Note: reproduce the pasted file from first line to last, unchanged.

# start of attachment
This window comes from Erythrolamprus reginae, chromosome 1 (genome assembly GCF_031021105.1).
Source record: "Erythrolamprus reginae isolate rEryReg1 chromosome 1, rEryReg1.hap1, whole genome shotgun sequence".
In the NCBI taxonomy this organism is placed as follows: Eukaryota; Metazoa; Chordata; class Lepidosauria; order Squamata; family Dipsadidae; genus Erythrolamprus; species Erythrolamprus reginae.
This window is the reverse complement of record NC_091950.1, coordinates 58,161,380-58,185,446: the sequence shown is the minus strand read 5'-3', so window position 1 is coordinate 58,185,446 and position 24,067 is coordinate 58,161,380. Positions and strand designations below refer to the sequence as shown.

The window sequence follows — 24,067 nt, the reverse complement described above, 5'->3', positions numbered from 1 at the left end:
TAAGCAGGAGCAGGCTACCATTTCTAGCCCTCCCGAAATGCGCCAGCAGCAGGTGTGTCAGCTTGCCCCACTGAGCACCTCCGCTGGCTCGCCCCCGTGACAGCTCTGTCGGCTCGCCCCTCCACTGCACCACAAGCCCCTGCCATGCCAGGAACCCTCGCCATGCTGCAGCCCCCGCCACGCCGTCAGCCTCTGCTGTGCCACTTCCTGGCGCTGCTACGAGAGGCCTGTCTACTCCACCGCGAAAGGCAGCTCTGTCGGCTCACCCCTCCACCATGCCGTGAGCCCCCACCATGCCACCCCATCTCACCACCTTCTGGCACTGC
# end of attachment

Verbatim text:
This window comes from Erythrolamprus reginae, chromosome 1 (genome assembly GCF_031021105.1).
Source record: "Erythrolamprus reginae isolate rEryReg1 chromosome 1, rEryReg1.hap1, whole genome shotgun sequence".
In the NCBI taxonomy this organism is placed as follows: Eukaryota; Metazoa; Chordata; class Lepidosauria; order Squamata; family Dipsadidae; genus Erythrolamprus; species Erythrolamprus reginae.
This window is the reverse complement of record NC_091950.1, coordinates 58,161,380-58,185,446: the sequence shown is the minus strand read 5'-3', so window position 1 is coordinate 58,185,446 and position 24,067 is coordinate 58,161,380. Positions and strand designations below refer to the sequence as shown.

The window sequence follows — 24,067 nt, the reverse complement described above, 5'->3', positions numbered from 1 at the left end:
TAAGCAGGAGCAGGCTACCATTTCTAGCCCTCCCGAAATGCGCCAGCAGCAGGTGTGTCAGCTTGCCCCACTGAGCACCTCCGCTGGCTCGCCCCCGTGACAGCTCTGTCGGCTCGCCCCTCCACTGCACCACAAGCCCCTGCCATGCCAGGAACCCTCGCCATGCTGCAGCCCCCGCCACGCCGTCAGCCTCTGCTGTGCCACTTCCTGGCGCTGCTACGAGAGGCCTGTCTACTCCACCGCGAAAGGCAGCTCTGTCGGCTCACCCCTCCACCATGCCGTGAGCCCCCACCATGCCACCCCATCTCACCACCTTCTGGCACTGC